Recent studies have suggested that prolonged exposure to morphine results in the development of paradoxical, abnormal enhanced pain. It has also been suggested that this enhanced pain state may be interpreted as antinociceptive tolerance. Although the precise mechanisms that drive opioid-induced abnormal pain are not well known, considerable evidence suggests that this state may be supported by enhanced, stimulus-evoked excitatory transmission. We hypothesized that blockade of L-type calcium channels, which are critical for excitatory neurotransmitter release, would alter the development of opioid-induced hyperalgesia and antinociceptive tolerance. Male, Swiss-Webster mice received twice-daily intrathecal injections of morphine (10 μg) alone or in combination with amlodipine (10 μg) for 8 days. Mice receiving repeated morphine injections developed enhanced responses to tactile and thermal stimuli. These hypersensitivities were prevented by the coadministration of the putative selective L-type calcium channel blocker amlodipine. Moreover, mice receiving morphine for 8 days demonstrated a significant rightward shift of the morphine antinociceptive dose-response curve, indicative of antinociceptive tolerance, whereas those that also received amlodipine along with morphine did not demonstrate tolerance. These results suggest that blockade of the L-type calcium channels with amlodipine prevented opioid-induced hyperalgesia and the expression of antinociceptive tolerance to spinal morphine, presumably by reducing stimulus-induced excitatory neurotransmitter release.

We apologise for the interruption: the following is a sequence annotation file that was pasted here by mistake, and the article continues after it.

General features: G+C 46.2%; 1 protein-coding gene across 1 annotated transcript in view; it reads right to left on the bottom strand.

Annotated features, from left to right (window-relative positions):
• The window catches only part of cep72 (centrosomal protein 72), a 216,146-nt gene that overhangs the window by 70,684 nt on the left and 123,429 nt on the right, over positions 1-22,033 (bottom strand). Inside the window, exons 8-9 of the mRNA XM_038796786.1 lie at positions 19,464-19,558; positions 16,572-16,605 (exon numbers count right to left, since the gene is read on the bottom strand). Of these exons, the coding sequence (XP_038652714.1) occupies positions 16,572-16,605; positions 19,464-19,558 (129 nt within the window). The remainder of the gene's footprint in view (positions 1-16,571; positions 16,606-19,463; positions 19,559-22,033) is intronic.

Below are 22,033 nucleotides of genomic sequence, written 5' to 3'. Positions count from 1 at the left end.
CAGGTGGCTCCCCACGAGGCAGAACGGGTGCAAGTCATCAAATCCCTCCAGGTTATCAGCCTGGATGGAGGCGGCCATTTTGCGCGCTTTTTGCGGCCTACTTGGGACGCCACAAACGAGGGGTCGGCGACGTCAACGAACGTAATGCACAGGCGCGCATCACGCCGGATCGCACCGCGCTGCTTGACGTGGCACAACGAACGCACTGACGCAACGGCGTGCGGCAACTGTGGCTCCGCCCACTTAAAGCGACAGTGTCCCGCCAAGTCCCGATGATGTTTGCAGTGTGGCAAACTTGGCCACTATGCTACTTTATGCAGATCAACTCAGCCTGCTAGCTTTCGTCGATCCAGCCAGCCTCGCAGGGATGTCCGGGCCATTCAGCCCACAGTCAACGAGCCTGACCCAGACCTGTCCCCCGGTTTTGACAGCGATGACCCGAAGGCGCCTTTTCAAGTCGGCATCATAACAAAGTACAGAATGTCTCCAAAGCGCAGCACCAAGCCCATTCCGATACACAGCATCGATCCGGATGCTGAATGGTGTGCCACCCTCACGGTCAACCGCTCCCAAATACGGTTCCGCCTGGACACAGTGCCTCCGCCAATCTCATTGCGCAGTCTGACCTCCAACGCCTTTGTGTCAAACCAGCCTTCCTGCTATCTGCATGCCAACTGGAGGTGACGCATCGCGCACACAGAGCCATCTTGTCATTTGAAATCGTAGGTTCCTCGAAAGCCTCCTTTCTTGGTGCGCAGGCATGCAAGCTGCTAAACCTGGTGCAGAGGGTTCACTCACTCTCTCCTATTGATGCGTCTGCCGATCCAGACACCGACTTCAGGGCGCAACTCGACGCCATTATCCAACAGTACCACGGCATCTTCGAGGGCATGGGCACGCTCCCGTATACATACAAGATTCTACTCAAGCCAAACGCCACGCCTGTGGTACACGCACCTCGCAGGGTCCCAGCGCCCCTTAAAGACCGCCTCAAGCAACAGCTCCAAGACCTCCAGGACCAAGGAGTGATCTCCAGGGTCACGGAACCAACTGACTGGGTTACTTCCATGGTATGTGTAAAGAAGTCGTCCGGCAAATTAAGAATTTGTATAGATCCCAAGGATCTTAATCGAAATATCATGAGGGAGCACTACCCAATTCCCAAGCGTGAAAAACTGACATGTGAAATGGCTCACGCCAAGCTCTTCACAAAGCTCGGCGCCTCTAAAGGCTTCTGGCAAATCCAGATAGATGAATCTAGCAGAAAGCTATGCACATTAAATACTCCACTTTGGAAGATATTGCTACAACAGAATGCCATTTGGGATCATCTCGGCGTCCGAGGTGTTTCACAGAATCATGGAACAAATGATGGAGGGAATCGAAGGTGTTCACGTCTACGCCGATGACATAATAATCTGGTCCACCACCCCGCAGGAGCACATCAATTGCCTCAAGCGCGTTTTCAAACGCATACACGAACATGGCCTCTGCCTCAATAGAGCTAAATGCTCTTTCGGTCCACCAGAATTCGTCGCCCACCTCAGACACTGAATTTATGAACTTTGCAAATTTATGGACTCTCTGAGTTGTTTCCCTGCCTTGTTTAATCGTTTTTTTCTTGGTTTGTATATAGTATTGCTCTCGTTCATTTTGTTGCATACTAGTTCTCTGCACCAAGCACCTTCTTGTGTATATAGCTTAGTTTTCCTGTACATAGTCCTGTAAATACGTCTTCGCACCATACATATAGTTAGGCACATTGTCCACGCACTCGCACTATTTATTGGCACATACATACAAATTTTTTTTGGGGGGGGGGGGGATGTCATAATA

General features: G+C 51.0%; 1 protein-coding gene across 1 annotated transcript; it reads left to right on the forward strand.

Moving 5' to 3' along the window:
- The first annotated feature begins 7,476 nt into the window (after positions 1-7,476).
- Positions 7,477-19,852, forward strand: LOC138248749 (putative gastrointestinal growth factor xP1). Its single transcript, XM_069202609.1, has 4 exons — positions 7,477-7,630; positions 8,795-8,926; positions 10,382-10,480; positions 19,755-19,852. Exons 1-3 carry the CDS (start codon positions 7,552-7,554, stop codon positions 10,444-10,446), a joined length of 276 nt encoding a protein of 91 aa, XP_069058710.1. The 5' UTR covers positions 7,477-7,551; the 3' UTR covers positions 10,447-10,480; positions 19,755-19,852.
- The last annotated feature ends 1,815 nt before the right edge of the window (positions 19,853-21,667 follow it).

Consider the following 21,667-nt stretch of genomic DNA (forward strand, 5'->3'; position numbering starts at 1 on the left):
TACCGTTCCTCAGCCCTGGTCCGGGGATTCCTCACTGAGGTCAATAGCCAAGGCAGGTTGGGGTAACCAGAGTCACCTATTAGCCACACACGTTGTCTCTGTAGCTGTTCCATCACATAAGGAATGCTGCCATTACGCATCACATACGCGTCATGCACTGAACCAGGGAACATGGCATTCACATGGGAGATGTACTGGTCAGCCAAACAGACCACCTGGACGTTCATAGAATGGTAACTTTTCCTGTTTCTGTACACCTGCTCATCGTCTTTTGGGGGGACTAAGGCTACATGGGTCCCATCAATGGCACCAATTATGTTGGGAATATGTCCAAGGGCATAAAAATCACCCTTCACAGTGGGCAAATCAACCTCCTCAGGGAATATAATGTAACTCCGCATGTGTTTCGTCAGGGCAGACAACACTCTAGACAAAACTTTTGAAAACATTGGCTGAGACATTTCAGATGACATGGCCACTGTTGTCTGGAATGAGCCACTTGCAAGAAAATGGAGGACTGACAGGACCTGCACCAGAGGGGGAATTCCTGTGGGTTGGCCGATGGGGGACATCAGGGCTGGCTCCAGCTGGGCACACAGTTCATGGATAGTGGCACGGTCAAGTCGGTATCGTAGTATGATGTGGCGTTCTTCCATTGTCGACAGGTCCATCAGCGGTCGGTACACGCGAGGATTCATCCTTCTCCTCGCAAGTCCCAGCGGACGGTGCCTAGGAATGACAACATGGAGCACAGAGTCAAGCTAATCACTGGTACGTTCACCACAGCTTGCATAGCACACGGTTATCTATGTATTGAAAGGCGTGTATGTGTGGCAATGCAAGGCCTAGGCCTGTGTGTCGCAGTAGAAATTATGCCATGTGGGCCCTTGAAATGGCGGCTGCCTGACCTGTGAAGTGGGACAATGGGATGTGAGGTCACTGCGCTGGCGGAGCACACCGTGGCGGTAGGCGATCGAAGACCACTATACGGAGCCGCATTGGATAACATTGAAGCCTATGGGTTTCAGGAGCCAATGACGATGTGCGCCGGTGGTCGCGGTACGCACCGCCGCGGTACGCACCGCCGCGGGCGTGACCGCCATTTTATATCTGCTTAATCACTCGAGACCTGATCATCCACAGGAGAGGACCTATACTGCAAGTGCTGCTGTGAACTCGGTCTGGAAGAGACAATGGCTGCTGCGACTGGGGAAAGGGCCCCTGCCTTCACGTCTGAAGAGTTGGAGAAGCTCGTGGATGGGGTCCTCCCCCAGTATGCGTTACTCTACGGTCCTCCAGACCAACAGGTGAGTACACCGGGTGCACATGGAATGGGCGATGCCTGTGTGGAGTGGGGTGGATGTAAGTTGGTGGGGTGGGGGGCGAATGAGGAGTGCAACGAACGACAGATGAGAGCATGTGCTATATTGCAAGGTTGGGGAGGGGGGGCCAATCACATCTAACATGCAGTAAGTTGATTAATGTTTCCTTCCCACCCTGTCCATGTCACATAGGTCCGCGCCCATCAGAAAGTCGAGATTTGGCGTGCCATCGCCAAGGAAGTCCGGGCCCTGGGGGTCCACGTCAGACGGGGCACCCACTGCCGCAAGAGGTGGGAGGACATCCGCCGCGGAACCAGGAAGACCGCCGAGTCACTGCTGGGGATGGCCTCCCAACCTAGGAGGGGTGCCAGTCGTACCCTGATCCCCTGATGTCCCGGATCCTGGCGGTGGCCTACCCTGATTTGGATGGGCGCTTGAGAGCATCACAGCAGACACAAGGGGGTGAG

|Original language||English (US)|
|Number of pages||6|
|Journal||Anesthesia and analgesia|
|State||Published - Dec 2005|
ASJC Scopus subject areas
- Anesthesiology and Pain Medicine